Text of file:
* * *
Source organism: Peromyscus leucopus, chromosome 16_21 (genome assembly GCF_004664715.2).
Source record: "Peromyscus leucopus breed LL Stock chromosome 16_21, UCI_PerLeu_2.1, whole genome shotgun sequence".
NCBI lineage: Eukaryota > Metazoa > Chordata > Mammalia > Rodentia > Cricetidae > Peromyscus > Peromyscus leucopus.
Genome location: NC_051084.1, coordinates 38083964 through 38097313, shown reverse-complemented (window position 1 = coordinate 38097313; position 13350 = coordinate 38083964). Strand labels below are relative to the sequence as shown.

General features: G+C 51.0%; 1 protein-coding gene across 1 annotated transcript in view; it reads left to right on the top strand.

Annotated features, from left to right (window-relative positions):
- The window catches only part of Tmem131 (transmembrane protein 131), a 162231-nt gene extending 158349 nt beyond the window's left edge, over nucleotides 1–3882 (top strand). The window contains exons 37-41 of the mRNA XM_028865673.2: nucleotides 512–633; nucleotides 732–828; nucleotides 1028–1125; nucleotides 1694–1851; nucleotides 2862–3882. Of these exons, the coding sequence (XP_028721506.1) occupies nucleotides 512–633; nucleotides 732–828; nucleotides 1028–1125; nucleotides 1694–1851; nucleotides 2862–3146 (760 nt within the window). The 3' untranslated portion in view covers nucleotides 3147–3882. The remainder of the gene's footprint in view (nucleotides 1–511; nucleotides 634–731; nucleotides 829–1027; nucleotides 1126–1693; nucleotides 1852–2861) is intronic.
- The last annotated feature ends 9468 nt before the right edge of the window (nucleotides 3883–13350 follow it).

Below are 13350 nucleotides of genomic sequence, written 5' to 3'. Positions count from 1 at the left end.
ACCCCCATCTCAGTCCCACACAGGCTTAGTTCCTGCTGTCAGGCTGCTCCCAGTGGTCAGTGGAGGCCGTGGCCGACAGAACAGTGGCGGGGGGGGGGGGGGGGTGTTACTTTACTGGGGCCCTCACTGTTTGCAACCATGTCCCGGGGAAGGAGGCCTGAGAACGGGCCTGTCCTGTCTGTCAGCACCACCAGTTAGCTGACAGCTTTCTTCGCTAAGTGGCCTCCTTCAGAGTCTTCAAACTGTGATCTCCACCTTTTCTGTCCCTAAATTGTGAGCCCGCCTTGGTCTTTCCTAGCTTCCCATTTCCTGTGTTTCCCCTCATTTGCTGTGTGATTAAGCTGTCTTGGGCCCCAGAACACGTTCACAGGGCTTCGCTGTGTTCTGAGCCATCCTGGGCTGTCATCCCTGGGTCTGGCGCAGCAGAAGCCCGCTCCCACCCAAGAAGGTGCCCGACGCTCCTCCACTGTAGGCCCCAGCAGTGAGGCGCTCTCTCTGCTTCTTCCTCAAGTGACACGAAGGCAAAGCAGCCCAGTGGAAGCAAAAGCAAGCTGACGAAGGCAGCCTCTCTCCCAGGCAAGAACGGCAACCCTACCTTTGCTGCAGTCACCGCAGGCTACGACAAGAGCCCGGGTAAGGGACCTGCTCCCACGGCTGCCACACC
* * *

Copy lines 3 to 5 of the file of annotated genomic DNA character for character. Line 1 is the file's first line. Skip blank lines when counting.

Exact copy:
NCBI lineage: Eukaryota > Metazoa > Chordata > Mammalia > Rodentia > Cricetidae > Peromyscus > Peromyscus leucopus.
Genome location: NC_051084.1, coordinates 38083964 through 38097313, shown reverse-complemented (window position 1 = coordinate 38097313; position 13350 = coordinate 38083964). Strand labels below are relative to the sequence as shown.

General features: G+C 51.0%; 1 protein-coding gene across 1 annotated transcript in view; it reads left to right on the top strand.